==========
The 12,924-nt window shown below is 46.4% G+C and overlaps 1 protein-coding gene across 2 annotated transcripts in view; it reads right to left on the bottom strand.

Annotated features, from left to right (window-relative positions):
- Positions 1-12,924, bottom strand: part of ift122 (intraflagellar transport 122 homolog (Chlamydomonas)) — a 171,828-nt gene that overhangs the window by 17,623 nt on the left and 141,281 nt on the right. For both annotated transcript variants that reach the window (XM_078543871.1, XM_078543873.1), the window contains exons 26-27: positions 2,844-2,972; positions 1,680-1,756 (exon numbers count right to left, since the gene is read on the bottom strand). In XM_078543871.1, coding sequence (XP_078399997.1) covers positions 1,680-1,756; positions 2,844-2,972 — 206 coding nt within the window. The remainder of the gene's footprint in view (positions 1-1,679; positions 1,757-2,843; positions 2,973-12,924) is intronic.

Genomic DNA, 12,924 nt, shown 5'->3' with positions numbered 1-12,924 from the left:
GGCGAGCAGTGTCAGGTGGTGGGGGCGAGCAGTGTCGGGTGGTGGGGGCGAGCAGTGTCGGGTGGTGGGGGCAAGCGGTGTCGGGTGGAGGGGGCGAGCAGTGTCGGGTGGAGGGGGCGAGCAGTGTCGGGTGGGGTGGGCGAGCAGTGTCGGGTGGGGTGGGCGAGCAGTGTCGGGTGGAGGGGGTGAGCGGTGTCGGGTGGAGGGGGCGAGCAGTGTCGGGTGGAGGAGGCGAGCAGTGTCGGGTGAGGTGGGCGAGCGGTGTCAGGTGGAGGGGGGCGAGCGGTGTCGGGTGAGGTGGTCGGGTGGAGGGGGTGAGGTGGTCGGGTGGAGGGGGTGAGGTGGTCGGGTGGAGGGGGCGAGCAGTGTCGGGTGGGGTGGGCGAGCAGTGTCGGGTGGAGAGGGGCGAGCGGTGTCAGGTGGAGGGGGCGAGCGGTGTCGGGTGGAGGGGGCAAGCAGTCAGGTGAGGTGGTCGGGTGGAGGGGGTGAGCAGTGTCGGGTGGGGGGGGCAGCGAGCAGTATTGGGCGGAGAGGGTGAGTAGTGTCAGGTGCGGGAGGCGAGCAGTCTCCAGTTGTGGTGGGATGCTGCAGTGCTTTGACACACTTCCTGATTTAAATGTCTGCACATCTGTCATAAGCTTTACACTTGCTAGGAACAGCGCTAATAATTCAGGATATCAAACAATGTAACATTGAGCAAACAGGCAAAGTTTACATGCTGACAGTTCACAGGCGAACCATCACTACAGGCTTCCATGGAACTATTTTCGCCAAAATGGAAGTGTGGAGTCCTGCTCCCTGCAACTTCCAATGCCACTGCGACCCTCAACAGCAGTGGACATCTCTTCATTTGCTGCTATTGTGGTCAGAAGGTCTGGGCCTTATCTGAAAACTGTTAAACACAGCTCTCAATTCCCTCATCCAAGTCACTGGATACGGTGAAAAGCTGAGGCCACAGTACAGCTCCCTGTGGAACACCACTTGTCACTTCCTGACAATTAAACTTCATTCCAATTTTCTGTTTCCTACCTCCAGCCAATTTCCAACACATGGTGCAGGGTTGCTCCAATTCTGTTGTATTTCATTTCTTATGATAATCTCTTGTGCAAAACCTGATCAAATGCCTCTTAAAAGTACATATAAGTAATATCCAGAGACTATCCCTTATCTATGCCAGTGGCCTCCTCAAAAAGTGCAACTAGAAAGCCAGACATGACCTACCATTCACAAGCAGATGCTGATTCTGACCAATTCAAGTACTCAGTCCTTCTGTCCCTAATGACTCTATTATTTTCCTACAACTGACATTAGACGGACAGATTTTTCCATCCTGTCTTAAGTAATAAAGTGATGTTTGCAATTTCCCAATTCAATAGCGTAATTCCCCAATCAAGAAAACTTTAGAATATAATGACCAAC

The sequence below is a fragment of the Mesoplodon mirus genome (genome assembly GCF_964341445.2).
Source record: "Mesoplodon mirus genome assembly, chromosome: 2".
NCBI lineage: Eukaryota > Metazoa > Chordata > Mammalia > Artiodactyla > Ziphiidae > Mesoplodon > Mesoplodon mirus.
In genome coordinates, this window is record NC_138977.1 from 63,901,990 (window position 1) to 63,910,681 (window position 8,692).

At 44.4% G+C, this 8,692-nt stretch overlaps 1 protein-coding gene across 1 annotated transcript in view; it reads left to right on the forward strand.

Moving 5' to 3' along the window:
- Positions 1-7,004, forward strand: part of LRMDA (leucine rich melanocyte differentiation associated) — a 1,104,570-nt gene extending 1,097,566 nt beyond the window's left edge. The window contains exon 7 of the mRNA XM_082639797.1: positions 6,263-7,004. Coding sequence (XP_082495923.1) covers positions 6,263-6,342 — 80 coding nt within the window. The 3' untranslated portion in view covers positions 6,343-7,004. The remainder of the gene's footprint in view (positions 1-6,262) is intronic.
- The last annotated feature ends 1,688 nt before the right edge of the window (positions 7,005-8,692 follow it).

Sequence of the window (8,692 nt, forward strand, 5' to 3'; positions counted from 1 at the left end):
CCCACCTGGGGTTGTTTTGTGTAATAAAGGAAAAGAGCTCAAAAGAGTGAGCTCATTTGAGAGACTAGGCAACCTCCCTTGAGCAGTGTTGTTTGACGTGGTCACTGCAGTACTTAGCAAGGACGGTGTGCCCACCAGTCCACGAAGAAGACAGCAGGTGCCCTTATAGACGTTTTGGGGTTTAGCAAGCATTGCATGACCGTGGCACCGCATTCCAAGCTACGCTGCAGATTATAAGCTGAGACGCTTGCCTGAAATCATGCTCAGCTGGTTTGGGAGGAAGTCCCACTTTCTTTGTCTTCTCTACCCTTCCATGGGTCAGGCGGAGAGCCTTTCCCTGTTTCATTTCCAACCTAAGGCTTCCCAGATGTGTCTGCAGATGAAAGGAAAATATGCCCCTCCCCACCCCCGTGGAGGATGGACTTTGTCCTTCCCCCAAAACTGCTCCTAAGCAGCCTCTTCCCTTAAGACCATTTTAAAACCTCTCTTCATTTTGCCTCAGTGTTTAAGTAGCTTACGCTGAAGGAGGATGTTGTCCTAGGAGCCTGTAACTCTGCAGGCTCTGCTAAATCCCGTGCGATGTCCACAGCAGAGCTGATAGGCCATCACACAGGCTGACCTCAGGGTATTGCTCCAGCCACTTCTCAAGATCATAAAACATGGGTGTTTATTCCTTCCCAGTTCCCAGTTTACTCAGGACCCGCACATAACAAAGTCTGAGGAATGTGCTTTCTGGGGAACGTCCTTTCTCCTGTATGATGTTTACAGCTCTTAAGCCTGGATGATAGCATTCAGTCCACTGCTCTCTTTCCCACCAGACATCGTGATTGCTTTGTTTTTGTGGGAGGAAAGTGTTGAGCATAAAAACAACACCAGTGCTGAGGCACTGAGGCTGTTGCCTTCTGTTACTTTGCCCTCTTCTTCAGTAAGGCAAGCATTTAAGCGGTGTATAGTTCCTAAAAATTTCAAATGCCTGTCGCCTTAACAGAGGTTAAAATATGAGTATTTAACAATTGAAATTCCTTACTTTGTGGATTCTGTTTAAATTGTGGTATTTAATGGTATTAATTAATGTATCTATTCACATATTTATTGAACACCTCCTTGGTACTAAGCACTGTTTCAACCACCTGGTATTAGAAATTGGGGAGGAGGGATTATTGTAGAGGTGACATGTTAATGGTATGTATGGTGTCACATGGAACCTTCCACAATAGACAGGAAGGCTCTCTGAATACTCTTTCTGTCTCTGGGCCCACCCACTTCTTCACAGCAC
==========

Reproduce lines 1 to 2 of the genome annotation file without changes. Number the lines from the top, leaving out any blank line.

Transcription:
The 12,924-nt window shown below is 46.4% G+C and overlaps 1 protein-coding gene across 2 annotated transcripts in view; it reads right to left on the bottom strand.

Annotated features, from left to right (window-relative positions):